Guest article provided by: Financially Well.
Investing in a rental property can be lucrative, but it takes several careful steps before an investor starts to see profits. From finding the right location to making sure the house has everything a renter will need, there’s a long checklist to go over before you make a final decision. How much work will it take to get the home guest-ready, and how much should your budget be? Will renovations need to be made?
In some cases, a potential investment property is in good shape but needs a few updates or a bit of sprucing up before renters can make a booking, and those costs can easily get out of hand if you aren’t careful. You’ll also want to think about security, both in terms of tech and making some preventative measures such as getting to know the neighbors.
It’s essential to do a little homework before you make a move on a property since you’ll need to know how much it’s truly worth before you start paying for changes. Getting the biggest return on your investment is a large part of making it a success, and it will help you move forward with other investments or with making upgrades on the home.
Below is a list of things first-time investors need to be aware of and consider.
Choose the right location and rental rates
Most investors — even first-timers — already know that location is important when it comes to buying a home, but when the home is a vacation rental property, it’s especially crucial. More appeal means more renters, so choose a property that boasts great views of the ocean or mountains, or is located close to a park.
These factors can also boost the home’s resale value, should you decide to sell the home in the future. In addition to location, you should also determine the rates of the rental. Though setting higher rates may seem off-putting, they will appeal to potential buyers if you put the home up for sale.
Research the market
Taking a look at housing market trends in your area of choice is always important since you don’t want to end up settling on an investment property you can’t afford. Even if you find a property that you love and falls within your budget, it’s worth looking around at other homes in the area to see if you can score an even better deal. Start by looking up average figures in the area, and then expand your search from there.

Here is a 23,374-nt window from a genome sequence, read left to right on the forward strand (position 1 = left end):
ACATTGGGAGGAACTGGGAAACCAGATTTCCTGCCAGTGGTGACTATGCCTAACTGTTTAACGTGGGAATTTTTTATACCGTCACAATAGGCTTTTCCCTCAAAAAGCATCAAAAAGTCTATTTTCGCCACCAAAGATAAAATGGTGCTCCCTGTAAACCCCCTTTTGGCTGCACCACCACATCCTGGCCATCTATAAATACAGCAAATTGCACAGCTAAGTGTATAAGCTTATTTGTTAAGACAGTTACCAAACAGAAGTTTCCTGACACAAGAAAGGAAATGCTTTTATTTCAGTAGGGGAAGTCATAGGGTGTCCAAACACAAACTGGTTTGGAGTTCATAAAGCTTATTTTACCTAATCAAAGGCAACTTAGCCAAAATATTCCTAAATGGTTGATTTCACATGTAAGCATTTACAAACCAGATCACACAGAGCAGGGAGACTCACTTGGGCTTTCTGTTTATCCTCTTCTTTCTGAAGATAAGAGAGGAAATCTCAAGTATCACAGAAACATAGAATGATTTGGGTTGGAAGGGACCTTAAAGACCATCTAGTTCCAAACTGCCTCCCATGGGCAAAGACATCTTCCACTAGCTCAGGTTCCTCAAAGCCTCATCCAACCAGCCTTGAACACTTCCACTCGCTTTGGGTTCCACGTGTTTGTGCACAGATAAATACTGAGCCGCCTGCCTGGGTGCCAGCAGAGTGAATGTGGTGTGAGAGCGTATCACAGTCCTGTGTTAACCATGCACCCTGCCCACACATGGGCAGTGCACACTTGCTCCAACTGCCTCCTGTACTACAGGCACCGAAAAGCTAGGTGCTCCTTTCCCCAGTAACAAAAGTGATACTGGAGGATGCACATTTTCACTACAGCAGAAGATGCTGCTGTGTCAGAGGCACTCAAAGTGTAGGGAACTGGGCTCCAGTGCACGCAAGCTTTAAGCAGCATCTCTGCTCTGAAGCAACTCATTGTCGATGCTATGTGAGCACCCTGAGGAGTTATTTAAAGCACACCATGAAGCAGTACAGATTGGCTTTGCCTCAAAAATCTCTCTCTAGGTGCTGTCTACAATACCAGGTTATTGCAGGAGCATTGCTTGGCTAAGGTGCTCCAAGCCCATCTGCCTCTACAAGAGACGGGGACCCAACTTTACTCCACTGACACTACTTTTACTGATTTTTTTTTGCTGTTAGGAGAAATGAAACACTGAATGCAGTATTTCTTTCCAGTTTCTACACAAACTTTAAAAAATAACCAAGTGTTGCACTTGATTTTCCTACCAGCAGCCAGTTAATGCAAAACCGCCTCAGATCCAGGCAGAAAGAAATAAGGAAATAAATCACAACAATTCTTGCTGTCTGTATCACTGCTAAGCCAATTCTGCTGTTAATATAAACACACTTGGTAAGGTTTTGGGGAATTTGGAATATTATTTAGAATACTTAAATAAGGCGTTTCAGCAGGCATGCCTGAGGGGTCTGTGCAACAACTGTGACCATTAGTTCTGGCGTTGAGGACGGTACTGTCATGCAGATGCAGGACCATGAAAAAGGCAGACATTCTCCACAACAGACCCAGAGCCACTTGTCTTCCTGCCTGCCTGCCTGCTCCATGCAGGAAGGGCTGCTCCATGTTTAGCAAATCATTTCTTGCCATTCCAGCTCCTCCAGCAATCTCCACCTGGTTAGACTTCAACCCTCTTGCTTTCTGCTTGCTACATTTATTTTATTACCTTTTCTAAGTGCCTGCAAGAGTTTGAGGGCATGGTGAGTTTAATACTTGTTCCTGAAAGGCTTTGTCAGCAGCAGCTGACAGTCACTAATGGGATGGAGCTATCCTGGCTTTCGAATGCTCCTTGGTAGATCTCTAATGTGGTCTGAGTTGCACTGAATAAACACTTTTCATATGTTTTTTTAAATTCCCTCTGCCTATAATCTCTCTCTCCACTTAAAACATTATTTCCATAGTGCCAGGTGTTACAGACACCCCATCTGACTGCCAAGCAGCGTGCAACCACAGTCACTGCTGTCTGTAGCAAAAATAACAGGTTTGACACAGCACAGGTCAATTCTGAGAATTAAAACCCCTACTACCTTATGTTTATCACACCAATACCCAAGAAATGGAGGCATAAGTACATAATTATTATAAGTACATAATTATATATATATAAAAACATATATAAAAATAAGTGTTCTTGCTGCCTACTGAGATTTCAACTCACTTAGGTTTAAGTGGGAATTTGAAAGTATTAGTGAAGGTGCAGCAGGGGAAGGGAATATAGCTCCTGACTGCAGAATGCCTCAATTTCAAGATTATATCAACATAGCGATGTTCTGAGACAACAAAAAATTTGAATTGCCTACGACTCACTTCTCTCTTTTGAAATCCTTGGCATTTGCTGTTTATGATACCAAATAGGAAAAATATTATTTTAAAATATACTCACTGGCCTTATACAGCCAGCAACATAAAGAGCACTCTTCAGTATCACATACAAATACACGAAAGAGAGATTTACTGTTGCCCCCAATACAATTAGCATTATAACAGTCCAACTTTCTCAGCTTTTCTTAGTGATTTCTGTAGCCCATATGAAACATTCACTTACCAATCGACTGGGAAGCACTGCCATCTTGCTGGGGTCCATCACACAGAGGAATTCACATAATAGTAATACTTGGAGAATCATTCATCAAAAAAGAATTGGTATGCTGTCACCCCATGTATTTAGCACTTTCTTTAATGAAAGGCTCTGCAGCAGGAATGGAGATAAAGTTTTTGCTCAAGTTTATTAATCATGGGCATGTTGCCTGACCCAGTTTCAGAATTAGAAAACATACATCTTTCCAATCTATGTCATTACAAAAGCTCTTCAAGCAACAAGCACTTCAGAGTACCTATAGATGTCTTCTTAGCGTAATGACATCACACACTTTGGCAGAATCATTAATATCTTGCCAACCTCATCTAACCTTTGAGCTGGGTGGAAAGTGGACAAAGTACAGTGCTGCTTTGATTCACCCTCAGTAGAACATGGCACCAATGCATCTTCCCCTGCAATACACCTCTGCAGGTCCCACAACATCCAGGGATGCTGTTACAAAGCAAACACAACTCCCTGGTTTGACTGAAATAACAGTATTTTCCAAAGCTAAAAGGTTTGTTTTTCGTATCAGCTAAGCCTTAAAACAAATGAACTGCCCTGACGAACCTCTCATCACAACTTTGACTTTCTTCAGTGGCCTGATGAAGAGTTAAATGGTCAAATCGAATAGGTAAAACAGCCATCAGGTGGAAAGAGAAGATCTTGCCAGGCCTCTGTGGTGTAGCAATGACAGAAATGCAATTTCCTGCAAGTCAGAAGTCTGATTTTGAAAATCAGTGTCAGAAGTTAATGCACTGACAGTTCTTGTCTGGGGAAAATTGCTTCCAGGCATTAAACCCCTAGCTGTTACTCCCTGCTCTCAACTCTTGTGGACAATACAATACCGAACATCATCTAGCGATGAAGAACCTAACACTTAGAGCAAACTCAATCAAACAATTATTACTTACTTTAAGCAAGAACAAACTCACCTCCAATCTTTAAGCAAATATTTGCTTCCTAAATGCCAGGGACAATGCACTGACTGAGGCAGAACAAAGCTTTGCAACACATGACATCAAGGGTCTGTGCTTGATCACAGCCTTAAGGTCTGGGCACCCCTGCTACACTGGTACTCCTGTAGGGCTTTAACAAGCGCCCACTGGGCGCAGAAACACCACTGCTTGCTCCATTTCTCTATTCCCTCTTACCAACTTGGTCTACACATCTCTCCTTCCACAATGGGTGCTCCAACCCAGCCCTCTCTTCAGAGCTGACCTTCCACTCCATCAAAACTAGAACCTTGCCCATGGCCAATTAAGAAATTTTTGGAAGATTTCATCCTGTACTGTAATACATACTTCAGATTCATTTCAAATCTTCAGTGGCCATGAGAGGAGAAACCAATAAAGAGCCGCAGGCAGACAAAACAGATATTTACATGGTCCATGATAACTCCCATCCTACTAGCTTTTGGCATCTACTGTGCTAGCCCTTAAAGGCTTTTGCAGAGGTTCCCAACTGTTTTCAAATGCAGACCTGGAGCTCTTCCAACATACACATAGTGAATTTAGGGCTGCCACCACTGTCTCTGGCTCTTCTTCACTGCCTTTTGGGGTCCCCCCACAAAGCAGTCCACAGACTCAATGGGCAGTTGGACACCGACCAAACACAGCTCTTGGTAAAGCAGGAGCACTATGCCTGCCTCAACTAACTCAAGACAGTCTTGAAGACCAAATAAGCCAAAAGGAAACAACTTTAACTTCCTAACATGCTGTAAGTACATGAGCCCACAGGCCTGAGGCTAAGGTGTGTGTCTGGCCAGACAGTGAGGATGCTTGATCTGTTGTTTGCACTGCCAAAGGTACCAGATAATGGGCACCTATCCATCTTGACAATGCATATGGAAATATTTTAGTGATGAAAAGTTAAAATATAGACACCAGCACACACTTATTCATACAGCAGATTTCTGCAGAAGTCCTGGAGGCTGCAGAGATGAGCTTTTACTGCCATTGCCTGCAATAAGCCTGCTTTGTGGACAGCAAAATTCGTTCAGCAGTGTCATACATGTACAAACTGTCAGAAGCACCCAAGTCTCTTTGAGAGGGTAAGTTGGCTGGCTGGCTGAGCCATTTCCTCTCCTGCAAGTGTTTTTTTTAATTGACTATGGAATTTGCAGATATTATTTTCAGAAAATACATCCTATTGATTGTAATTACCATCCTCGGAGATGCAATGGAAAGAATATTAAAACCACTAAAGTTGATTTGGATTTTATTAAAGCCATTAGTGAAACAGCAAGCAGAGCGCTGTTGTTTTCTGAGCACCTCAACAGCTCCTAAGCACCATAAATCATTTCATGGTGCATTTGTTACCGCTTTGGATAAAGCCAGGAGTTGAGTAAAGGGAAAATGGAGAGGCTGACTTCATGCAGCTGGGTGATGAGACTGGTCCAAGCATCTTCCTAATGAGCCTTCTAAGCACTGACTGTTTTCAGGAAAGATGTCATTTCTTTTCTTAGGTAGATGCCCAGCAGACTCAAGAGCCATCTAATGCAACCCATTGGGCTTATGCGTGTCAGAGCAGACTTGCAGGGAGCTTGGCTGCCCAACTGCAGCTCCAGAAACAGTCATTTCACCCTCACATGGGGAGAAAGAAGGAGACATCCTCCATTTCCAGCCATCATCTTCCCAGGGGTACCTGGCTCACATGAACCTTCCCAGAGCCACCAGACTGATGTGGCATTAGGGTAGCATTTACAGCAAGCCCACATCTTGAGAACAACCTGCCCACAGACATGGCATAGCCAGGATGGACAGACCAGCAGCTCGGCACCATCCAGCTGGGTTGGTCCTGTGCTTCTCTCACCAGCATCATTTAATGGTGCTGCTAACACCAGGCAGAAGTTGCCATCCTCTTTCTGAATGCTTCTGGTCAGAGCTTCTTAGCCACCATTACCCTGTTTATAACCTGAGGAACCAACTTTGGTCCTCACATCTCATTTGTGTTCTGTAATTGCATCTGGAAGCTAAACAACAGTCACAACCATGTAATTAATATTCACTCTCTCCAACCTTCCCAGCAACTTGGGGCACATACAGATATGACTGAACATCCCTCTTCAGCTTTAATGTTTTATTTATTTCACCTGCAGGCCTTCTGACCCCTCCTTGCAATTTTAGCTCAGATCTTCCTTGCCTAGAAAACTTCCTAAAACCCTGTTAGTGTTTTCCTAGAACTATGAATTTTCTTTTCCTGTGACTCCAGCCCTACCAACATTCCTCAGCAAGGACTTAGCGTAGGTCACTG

There are several ways to finance an investment property, but keep in mind that lending requirements aren’t as flexible as when buying an investment property, and down payment requirements are usually higher. When it comes to a mortgage, a conventional loan is usually the best way to go, and lower interests rates right now can make this an easy choice. Other ways to buy a property include refinancing your current home, a reverse mortgage (if you’re a senior) or even a 401(k) loan.
Target any changes
After purchasing a rental property, you may be thinking about making some changes to the home or land that will attract more renters. This is a great way to make sure you have bookings throughout the year, but it’s important to focus the upgrades on things that renters in the area want. For instance, you might think a pool will add to the home’s value and get a higher rental price, but if the house is in an area of the country that gets cold weather part of the year, you’ll be stuck with costly maintenance for an amenity that only pays off part of the time.
Choose your upgrades wisely and do a little homework before making a decision, keeping in mind that there are several budget-friendly options. For example, providing free Wi-Fi to your guests will be highly appreciated but won’t add much to your costs — all you need is an internet provider and a good router.
Maintaining your vacation property is imperative since a home that is in need of repairs or aesthetic updates won’t be rented out nearly as often as one that is well-kept and clean. If you plan to manage the property yourself, look for ways to make this undertaking a little easier.
In addition to keeping your property clean, you’ll need to handle the financial side, tracking income, expenses and keeping staying on top of your tax requirements. When it comes to keeping all of this organized, look to software like Landlord Studio.
On the other hand, if you live too far from the property to perform upkeep yourself, consider hiring a property manager to care for it. Not only can a management company maintain your property, but they can also book your guests, hire between-guest maid services, and handle any issues with an on-the-ground local support team. The more satisfied your guests are, the more likely they are to book another stay and leave glowing reviews.
Investing in a property for the first time can be overwhelming if you aren’t prepared. Make a checklist of all the things you need to research and take care of so that nothing gets overlooked, and remember not to make hasty decisions.